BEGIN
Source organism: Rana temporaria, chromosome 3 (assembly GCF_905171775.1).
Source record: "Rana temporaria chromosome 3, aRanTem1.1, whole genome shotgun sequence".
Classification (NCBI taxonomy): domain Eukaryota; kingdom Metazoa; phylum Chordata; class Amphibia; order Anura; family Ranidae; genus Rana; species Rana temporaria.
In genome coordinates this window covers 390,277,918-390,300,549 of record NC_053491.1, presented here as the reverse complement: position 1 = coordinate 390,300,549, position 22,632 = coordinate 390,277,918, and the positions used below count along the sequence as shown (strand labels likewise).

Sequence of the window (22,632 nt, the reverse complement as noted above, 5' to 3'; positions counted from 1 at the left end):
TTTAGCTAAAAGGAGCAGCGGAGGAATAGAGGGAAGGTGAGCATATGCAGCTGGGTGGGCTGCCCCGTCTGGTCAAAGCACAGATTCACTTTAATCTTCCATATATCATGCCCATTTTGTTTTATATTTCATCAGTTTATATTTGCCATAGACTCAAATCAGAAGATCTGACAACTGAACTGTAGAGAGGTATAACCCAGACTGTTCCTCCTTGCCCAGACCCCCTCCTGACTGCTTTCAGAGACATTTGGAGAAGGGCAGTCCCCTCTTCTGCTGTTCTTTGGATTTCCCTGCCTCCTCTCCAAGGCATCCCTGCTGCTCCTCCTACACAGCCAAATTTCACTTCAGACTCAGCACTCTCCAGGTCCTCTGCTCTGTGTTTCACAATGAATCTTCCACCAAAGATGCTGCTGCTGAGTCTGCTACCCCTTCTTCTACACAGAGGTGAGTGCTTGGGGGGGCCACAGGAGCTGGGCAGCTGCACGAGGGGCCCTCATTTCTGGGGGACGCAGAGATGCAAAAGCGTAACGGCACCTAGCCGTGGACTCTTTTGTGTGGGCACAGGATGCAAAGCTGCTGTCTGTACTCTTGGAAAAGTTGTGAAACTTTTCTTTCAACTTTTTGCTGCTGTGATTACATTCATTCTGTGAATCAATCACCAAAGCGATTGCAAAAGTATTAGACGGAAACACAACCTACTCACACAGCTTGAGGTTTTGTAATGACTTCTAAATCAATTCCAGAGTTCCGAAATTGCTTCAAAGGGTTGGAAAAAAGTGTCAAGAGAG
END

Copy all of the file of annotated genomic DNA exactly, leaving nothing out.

Source organism: Rana temporaria, chromosome 3 (assembly GCF_905171775.1).
Source record: "Rana temporaria chromosome 3, aRanTem1.1, whole genome shotgun sequence".
Classification (NCBI taxonomy): domain Eukaryota; kingdom Metazoa; phylum Chordata; class Amphibia; order Anura; family Ranidae; genus Rana; species Rana temporaria.
In genome coordinates this window covers 390,277,918-390,300,549 of record NC_053491.1, presented here as the reverse complement: position 1 = coordinate 390,300,549, position 22,632 = coordinate 390,277,918, and the positions used below count along the sequence as shown (strand labels likewise).

Sequence of the window (22,632 nt, the reverse complement as noted above, 5' to 3'; positions counted from 1 at the left end):
TTTAGCTAAAAGGAGCAGCGGAGGAATAGAGGGAAGGTGAGCATATGCAGCTGGGTGGGCTGCCCCGTCTGGTCAAAGCACAGATTCACTTTAATCTTCCATATATCATGCCCATTTTGTTTTATATTTCATCAGTTTATATTTGCCATAGACTCAAATCAGAAGATCTGACAACTGAACTGTAGAGAGGTATAACCCAGACTGTTCCTCCTTGCCCAGACCCCCTCCTGACTGCTTTCAGAGACATTTGGAGAAGGGCAGTCCCCTCTTCTGCTGTTCTTTGGATTTCCCTGCCTCCTCTCCAAGGCATCCCTGCTGCTCCTCCTACACAGCCAAATTTCACTTCAGACTCAGCACTCTCCAGGTCCTCTGCTCTGTGTTTCACAATGAATCTTCCACCAAAGATGCTGCTGCTGAGTCTGCTACCCCTTCTTCTACACAGAGGTGAGTGCTTGGGGGGGCCACAGGAGCTGGGCAGCTGCACGAGGGGCCCTCATTTCTGGGGGACGCAGAGATGCAAAAGCGTAACGGCACCTAGCCGTGGACTCTTTTGTGTGGGCACAGGATGCAAAGCTGCTGTCTGTACTCTTGGAAAAGTTGTGAAACTTTTCTTTCAACTTTTTGCTGCTGTGATTACATTCATTCTGTGAATCAATCACCAAAGCGATTGCAAAAGTATTAGACGGAAACACAACCTACTCACACAGCTTGAGGTTTTGTAATGACTTCTAAATCAATTCCAGAGTTCCGAAATTGCTTCAAAGGGTTGGAAAAAAGTGTCAAGAGAG